A Woman Was Jailed for 'Endangering' Her Fetus — She Wasn't Even Pregnant

Stacey Freeman was incarcerated for using drugs during pregnancy. But she wasn't pregnant.

Freeman, who lives in Gallant, Alabama, was being investigated by the Etowah County Department of Human Resources (DHR) for alleged drug use in January. During the investigation, one of her daughters told a DHR worker her mother was pregnant, according to a lawsuit Freeman filed against the Etowah County Sheriff's Office on November 7.

A caseworker confronted Freeman, who denied that she was pregnant and offered to take a pregnancy test at the courthouse. She did not get one.

Instead, the mother was arrested for chemical endangerment of a child and booked into the Etowah County Detention Center. She was left to sleep on the jail floor for 36 hours. Meanwhile, she was undergoing her menstrual cycle and asked for pads, which never came. She was told that her bond would be $10,000.

Julia Tutwiler Correctional Facility in Alabama
Here, the Julia Tutwiler Correctional Facility on August 20, 2018, in Wetumpka, Alabama. Stacey Freeman of Gallant, Alabama, was incarcerated for using drugs during pregnancy—but she wasn’t pregnant. Lynsey Addario / Contributor/Getty Images North America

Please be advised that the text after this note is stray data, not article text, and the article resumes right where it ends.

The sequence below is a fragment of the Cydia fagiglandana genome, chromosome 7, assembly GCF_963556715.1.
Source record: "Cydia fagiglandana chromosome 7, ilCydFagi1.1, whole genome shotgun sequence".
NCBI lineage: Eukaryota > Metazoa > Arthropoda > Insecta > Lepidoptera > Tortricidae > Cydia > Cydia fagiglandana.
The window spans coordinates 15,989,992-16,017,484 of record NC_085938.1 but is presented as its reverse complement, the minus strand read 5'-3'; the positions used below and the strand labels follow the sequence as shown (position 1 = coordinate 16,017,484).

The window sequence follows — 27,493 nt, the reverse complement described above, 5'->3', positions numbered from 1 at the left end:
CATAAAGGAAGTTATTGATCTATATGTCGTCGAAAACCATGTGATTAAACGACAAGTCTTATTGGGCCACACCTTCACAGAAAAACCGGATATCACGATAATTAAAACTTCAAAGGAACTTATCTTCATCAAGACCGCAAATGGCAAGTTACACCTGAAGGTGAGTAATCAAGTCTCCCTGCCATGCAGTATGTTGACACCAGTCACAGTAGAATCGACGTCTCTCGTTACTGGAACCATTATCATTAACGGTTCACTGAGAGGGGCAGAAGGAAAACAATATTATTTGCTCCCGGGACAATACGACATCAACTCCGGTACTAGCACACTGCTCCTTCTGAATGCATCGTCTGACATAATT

"It's just not even thinkable you could go off somebody's word to make an arrest of somebody being pregnant," Freeman's attorney Martin Weinberg told Newsweek. "You know, you're criminalizing pregnancy, then you find out they're not even pregnant."

The chemical endangerment of a child charge is based on the principle of "fetal personhood," a provision enshrined in the Alabama constitution. Since 2010, Etowah County has prosecuted more than 150 chemical endangerment cases involving pregnant and postpartum women, according to Weinberg.

Each of these women was held on a $10,000 cash bond and could not leave until they entered a drug rehabilitation program—bail conditions that are unconstitutional, said Freeman's lawsuit.

Over the last 23 years, prosecutors in Alabama have embraced some form of "fetal personhood" to bring criminal charges over a miscarriage or stillbirth in at least 20 felony cases, according to an analysis of court records and medical examiner data by The Marshall Project. Many of these prosecutions ended in lengthy prison sentences for women who were mostly poor and struggling with addiction.

Freeman was finally given a pregnancy test in her jail cell, which determined that she was not pregnant. She was questioned by Etowah County Sheriff Investigator Brandi Fuller for 20 minutes and allowed to leave—but not before the investigator "threatened, warned, and admonished Freeman" that she would be charged if Fuller discovered she was pregnant in the next several months, according to the lawsuit.

Weinberg said that Freeman has struggled with humiliation in her small, close-knit community since she was released.

"It's traumatizing, it's not something that somebody gets over," he said. "It's not a good thing for people to think you're on drugs and pregnant...she would not do that. That's her position, that 'I would not put somebody that I'm carrying to life in that position.'"

Newsweek reached out to the Etowah County Sheriff's Office for comment.